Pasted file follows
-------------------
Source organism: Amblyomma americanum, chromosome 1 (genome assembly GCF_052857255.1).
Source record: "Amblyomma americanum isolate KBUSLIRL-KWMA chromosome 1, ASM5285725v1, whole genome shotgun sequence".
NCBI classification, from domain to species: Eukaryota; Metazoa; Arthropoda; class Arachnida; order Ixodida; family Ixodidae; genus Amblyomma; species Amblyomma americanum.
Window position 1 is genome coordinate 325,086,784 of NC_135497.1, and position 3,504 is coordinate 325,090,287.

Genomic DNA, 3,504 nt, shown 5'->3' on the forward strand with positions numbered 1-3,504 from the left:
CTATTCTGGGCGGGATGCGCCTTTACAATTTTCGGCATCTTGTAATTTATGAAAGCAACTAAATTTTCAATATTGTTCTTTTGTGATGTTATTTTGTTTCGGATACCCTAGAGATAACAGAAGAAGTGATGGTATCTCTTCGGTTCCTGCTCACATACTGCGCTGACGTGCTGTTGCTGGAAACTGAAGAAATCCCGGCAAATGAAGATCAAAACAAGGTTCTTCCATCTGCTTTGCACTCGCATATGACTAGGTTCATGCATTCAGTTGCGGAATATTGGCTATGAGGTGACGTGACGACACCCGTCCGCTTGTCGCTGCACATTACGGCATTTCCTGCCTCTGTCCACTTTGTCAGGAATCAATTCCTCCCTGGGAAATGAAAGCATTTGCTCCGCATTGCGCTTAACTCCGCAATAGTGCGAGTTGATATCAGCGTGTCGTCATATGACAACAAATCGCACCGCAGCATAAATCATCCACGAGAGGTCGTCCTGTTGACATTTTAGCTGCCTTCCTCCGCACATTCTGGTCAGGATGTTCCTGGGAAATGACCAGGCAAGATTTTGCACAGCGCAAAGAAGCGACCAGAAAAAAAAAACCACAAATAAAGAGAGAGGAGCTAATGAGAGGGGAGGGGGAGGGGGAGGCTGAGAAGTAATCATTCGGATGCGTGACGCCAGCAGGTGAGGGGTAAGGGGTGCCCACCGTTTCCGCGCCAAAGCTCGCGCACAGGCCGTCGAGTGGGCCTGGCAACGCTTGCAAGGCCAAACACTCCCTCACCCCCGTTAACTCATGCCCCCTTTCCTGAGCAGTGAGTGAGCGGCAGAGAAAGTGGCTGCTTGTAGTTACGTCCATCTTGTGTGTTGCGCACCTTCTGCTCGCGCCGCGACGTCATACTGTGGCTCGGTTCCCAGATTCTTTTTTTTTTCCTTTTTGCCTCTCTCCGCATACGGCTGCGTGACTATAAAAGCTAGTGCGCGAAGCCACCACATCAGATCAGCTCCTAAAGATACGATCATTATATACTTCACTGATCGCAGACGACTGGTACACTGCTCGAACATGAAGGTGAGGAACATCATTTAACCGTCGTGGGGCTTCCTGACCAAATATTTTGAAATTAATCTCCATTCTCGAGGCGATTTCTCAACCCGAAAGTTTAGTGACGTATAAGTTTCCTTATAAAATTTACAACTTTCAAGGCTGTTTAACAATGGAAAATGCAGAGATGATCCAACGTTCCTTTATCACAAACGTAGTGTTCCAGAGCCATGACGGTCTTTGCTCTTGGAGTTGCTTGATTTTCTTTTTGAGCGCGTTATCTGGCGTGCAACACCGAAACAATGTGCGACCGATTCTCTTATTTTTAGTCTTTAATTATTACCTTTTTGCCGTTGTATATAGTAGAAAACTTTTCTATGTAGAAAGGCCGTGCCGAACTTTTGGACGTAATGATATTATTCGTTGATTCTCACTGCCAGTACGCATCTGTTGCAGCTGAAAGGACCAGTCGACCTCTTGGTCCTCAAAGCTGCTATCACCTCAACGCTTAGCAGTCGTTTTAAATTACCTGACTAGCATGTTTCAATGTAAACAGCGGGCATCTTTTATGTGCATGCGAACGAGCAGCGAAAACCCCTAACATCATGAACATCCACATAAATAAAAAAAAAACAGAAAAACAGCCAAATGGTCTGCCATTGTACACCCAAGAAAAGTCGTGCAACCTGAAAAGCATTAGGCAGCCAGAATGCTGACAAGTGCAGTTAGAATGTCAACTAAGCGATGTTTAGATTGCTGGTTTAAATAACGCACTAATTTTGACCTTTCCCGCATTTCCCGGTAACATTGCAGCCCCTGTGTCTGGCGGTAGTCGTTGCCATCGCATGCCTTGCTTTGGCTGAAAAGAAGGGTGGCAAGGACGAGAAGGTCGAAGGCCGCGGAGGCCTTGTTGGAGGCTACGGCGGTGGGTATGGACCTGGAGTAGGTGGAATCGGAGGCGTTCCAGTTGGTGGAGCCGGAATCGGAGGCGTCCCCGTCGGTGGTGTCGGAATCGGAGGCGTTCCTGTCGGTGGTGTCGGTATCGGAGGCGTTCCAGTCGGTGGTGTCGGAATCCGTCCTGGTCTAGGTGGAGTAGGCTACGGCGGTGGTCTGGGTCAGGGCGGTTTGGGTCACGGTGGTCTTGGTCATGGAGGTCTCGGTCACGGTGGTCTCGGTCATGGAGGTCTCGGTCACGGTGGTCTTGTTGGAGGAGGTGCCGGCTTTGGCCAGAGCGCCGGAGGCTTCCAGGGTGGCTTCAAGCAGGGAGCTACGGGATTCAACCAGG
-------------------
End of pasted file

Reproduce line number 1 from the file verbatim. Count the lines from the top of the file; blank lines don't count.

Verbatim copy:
Source organism: Amblyomma americanum, chromosome 1 (genome assembly GCF_052857255.1).